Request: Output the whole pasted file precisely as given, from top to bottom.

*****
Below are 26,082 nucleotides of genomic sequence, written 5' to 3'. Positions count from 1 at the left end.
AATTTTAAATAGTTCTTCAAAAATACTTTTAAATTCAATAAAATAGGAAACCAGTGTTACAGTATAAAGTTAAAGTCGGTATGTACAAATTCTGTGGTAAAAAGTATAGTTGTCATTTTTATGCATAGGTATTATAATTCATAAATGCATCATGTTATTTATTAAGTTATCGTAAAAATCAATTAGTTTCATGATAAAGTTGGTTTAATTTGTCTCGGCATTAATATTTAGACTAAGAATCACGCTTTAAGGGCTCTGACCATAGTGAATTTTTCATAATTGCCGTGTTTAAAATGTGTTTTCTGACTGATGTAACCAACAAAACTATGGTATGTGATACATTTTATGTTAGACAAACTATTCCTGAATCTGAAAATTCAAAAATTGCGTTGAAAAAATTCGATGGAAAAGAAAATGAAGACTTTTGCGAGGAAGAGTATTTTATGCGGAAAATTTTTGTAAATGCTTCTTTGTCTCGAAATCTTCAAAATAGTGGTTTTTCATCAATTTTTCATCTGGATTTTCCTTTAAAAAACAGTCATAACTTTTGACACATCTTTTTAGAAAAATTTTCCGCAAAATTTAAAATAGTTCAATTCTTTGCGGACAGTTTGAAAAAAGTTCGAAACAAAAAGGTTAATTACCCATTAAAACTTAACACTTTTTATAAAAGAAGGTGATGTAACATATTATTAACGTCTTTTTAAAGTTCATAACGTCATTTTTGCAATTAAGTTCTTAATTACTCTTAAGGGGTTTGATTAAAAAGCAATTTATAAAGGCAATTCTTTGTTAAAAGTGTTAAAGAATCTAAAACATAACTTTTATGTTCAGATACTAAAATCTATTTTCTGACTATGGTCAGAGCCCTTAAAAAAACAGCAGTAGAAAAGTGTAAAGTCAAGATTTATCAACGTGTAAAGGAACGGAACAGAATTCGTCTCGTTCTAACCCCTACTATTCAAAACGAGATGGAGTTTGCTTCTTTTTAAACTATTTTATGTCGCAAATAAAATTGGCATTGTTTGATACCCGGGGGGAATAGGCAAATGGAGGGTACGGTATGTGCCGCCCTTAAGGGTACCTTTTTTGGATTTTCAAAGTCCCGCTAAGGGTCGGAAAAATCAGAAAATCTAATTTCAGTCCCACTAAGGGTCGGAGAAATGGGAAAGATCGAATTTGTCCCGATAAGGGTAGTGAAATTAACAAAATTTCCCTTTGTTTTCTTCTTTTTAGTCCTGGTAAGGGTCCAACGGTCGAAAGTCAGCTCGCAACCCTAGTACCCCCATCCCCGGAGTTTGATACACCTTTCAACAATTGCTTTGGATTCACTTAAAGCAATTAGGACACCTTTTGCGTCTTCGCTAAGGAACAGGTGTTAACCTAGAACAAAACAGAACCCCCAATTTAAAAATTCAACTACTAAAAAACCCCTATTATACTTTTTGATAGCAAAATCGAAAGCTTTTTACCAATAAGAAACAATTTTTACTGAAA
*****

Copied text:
Below are 26,082 nucleotides of genomic sequence, written 5' to 3'. Positions count from 1 at the left end.
AATTTTAAATAGTTCTTCAAAAATACTTTTAAATTCAATAAAATAGGAAACCAGTGTTACAGTATAAAGTTAAAGTCGGTATGTACAAATTCTGTGGTAAAAAGTATAGTTGTCATTTTTATGCATAGGTATTATAATTCATAAATGCATCATGTTATTTATTAAGTTATCGTAAAAATCAATTAGTTTCATGATAAAGTTGGTTTAATTTGTCTCGGCATTAATATTTAGACTAAGAATCACGCTTTAAGGGCTCTGACCATAGTGAATTTTTCATAATTGCCGTGTTTAAAATGTGTTTTCTGACTGATGTAACCAACAAAACTATGGTATGTGATACATTTTATGTTAGACAAACTATTCCTGAATCTGAAAATTCAAAAATTGCGTTGAAAAAATTCGATGGAAAAGAAAATGAAGACTTTTGCGAGGAAGAGTATTTTATGCGGAAAATTTTTGTAAATGCTTCTTTGTCTCGAAATCTTCAAAATAGTGGTTTTTCATCAATTTTTCATCTGGATTTTCCTTTAAAAAACAGTCATAACTTTTGACACATCTTTTTAGAAAAATTTTCCGCAAAATTTAAAATAGTTCAATTCTTTGCGGACAGTTTGAAAAAAGTTCGAAACAAAAAGGTTAATTACCCATTAAAACTTAACACTTTTTATAAAAGAAGGTGATGTAACATATTATTAACGTCTTTTTAAAGTTCATAACGTCATTTTTGCAATTAAGTTCTTAATTACTCTTAAGGGGTTTGATTAAAAAGCAATTTATAAAGGCAATTCTTTGTTAAAAGTGTTAAAGAATCTAAAACATAACTTTTATGTTCAGATACTAAAATCTATTTTCTGACTATGGTCAGAGCCCTTAAAAAAACAGCAGTAGAAAAGTGTAAAGTCAAGATTTATCAACGTGTAAAGGAACGGAACAGAATTCGTCTCGTTCTAACCCCTACTATTCAAAACGAGATGGAGTTTGCTTCTTTTTAAACTATTTTATGTCGCAAATAAAATTGGCATTGTTTGATACCCGGGGGGAATAGGCAAATGGAGGGTACGGTATGTGCCGCCCTTAAGGGTACCTTTTTTGGATTTTCAAAGTCCCGCTAAGGGTCGGAAAAATCAGAAAATCTAATTTCAGTCCCACTAAGGGTCGGAGAAATGGGAAAGATCGAATTTGTCCCGATAAGGGTAGTGAAATTAACAAAATTTCCCTTTGTTTTCTTCTTTTTAGTCCTGGTAAGGGTCCAACGGTCGAAAGTCAGCTCGCAACCCTAGTACCCCCATCCCCGGAGTTTGATACACCTTTCAACAATTGCTTTGGATTCACTTAAAGCAATTAGGACACCTTTTGCGTCTTCGCTAAGGAACAGGTGTTAACCTAGAACAAAACAGAACCCCCAATTTAAAAATTCAACTACTAAAAAACCCCTATTATACTTTTTGATAGCAAAATCGAAAGCTTTTTACCAATAAGAAACAATTTTTACTGAAA